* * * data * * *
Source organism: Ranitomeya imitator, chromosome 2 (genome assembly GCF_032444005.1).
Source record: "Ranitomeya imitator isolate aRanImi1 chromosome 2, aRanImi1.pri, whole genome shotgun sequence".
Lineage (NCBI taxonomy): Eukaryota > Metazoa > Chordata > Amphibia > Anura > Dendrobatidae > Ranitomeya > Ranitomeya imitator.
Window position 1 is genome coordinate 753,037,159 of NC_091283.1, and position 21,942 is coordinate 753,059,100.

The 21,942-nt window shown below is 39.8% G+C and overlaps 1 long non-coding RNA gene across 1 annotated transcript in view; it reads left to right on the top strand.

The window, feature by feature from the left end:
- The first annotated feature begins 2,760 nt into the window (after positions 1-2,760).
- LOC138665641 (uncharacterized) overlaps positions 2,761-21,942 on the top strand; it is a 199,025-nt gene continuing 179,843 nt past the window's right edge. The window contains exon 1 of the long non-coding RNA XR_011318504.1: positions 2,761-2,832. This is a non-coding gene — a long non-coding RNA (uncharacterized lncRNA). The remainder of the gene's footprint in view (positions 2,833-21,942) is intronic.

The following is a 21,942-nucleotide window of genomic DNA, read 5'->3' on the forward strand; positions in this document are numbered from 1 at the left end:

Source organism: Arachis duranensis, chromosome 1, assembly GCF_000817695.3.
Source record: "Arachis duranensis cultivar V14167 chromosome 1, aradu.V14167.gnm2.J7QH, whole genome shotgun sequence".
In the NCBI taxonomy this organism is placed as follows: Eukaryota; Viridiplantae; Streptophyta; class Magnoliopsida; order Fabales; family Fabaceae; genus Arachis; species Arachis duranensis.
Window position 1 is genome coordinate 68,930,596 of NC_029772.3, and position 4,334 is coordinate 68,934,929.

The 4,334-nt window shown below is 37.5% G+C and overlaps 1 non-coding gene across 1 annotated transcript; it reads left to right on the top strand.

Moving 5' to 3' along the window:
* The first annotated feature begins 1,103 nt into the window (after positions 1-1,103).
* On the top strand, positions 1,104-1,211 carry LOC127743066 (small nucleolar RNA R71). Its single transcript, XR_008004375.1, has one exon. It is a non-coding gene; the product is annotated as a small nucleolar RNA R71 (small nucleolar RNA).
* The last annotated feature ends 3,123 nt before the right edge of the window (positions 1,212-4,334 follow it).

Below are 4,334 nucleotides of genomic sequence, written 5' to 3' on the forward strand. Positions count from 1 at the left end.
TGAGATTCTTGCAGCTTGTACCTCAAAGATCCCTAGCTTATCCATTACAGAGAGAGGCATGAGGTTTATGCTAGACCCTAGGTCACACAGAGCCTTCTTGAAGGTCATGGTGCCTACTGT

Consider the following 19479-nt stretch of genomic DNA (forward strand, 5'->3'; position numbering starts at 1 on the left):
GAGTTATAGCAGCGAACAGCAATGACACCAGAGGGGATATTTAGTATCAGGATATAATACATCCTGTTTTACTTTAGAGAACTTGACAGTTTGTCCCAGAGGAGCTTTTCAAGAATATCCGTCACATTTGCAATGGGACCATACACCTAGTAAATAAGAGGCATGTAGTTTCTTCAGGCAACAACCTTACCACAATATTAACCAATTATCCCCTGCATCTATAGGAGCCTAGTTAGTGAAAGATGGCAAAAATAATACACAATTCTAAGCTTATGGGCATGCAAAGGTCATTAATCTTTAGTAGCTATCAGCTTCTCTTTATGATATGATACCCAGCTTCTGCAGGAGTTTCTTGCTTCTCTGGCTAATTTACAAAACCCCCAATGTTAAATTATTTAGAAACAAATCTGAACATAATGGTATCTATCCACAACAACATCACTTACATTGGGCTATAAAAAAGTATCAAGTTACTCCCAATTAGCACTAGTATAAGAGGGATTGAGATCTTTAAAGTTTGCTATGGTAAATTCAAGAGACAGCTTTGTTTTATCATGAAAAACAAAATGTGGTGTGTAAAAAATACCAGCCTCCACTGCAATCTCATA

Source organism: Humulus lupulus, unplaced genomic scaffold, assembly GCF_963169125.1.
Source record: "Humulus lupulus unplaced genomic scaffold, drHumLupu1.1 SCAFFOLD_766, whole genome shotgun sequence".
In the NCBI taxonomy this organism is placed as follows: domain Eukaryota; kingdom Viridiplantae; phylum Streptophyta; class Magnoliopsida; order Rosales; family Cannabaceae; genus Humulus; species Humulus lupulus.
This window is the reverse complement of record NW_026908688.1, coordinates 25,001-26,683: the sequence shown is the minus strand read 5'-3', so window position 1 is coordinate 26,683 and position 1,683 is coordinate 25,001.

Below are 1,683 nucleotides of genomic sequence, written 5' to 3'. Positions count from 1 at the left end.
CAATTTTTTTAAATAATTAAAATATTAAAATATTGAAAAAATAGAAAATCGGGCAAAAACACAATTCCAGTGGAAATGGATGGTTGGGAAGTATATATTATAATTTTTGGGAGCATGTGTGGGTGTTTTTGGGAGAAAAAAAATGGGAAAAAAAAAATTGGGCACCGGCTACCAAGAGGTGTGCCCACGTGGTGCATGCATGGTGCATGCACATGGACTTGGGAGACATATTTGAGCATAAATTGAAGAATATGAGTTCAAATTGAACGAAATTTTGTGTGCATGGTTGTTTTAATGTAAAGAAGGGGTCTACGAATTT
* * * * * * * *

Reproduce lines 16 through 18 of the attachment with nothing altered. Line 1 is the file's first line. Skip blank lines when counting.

* The first annotated feature begins 1,103 nt into the window (after positions 1-1,103).
* On the top strand, positions 1,104-1,211 carry LOC127743066 (small nucleolar RNA R71). Its single transcript, XR_008004375.1, has one exon. It is a non-coding gene; the product is annotated as a small nucleolar RNA R71 (small nucleolar RNA).
* The last annotated feature ends 3,123 nt before the right edge of the window (positions 1,212-4,334 follow it).